Creating a Cozy Living Room with a Fireplace and Accent Wall

The Projects

Danny Lipford frames Barbara Crigler's bump-out wall
Building a bump-out wall for the fireplace will add architectural interest.

Build Bump-Out Wall for Fireplace

The bump-out we’re building is only 6 inches in depth but we still have to build it like a legitimate wall.

Because we’ll have a bump-out, that means we’ll also have crown molding that juts out, which always looks nice, and creates a nice focal point.  

When the framing is complete, our electrician, Jeremy, wires an outlet for the TV and a pair of sconces on the fireplace wall.

Once he’s finished, we can install the drywall, which is a material called Hi-Impact XP from National Gypsum. It’s called Hi-Impact because the gypsum core includes a built-in fiberglass mesh to protect the surface from dents, dings and penetrations.

Build, Paint and Install Fireplace Mantel  

We frame the mantel with 2-by-4s and install it on the bump-out with Titebond Construction Adhesive and our trusty nail gun.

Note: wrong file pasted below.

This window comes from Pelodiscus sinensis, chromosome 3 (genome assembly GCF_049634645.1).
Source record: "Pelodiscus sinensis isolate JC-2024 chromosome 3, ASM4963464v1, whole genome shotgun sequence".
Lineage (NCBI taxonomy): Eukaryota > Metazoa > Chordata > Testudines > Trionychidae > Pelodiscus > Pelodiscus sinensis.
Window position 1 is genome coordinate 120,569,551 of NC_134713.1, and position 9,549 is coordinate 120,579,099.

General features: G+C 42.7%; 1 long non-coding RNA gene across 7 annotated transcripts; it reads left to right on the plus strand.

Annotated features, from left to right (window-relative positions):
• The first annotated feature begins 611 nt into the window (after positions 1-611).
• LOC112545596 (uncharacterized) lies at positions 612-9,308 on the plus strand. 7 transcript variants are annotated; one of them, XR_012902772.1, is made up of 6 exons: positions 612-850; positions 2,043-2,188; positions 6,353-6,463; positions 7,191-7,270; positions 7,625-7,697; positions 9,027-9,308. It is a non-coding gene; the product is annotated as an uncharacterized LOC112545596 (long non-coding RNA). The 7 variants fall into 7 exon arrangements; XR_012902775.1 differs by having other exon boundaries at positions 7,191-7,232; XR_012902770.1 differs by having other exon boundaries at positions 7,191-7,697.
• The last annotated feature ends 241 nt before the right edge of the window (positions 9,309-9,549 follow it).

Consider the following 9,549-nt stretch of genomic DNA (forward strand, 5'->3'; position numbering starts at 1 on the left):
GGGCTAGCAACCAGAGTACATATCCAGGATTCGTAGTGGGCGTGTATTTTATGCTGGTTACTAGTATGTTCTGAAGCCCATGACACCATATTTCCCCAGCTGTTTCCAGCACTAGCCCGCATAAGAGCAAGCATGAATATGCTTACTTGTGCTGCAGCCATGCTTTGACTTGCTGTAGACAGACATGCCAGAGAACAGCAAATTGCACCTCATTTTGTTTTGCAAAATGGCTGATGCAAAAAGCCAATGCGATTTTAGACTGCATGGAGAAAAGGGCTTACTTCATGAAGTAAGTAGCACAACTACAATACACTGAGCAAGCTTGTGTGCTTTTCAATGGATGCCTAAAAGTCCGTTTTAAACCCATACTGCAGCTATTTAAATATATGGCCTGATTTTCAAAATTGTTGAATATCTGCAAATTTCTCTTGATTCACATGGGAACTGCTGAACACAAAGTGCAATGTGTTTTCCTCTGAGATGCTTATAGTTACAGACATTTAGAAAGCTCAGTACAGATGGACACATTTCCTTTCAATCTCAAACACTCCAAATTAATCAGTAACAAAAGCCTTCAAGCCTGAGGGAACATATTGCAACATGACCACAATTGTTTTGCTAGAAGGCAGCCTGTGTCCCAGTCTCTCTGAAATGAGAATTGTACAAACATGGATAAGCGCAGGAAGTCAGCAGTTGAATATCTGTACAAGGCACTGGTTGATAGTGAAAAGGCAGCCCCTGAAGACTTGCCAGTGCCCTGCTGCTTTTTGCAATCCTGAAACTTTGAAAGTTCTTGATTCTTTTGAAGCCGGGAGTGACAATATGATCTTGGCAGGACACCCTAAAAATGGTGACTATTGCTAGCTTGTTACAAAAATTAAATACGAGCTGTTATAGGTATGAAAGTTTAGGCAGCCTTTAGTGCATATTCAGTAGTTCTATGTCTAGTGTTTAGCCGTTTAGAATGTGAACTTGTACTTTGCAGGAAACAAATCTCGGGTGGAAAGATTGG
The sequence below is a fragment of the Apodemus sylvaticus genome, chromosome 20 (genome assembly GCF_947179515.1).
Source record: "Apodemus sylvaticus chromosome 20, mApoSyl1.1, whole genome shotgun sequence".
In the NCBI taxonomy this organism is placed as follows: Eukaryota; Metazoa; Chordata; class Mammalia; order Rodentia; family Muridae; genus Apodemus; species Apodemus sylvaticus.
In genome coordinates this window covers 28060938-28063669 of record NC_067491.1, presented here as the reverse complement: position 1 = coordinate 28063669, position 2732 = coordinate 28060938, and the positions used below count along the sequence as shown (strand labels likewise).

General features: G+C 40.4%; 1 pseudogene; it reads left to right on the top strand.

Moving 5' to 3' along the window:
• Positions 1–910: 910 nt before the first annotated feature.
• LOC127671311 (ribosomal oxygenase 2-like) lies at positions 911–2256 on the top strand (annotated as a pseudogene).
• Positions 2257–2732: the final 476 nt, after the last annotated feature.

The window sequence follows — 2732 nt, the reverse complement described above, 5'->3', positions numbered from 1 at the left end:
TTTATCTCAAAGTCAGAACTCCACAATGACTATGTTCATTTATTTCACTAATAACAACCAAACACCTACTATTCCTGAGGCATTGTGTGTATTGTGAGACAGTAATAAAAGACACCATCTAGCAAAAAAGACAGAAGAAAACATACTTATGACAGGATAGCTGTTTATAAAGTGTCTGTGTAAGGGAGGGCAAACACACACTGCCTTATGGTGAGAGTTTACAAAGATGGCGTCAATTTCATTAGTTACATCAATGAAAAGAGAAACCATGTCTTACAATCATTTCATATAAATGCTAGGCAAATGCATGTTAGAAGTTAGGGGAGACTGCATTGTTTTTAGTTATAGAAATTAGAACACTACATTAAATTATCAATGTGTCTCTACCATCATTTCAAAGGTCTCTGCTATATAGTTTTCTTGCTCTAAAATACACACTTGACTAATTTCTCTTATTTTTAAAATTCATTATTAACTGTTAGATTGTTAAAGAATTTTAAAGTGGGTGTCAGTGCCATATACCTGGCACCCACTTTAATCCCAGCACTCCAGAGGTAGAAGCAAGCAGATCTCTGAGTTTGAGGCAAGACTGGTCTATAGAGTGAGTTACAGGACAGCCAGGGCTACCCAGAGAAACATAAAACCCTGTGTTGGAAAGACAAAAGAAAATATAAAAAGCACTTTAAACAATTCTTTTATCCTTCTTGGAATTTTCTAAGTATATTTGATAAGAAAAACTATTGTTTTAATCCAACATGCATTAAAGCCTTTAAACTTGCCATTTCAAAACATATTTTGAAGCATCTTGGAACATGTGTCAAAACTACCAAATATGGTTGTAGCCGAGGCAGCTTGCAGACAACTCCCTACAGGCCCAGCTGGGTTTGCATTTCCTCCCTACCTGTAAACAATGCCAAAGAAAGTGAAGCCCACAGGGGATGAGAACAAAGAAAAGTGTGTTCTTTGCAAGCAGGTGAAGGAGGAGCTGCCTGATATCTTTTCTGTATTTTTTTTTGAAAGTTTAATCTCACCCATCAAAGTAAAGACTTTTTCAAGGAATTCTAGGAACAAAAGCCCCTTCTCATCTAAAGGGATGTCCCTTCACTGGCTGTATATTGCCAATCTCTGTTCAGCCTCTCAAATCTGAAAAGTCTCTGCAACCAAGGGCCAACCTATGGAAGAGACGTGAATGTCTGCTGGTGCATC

For the mantel top, we’ll use a 2-by-8 instead of a 2-by-4, and we’ll stain it to match the floor.  

Watch and Learn: How to Build a Fireplace Mantel

Bonus Feature: FREE Printable Fireplace Mantel Plans

Whitewashed fireplace with fake fireplace insert
The faux brick paneling we used on this fireplace was nice, but we decided to whitewash it for a modern, on-trend look.

Install and Paint Brick Panel           

Nothing is more iconic in a home than a nice brick fireplace, but brick can be expensive, so we’re using faux brick paneling, which is authentic looking and costs just $35 per sheet.

The paneling looks great, as is, but it’ll look even better once we whitewash it. We apply a 50-50 mixture of water and paint and later wipe some of the paint off with a sponge.


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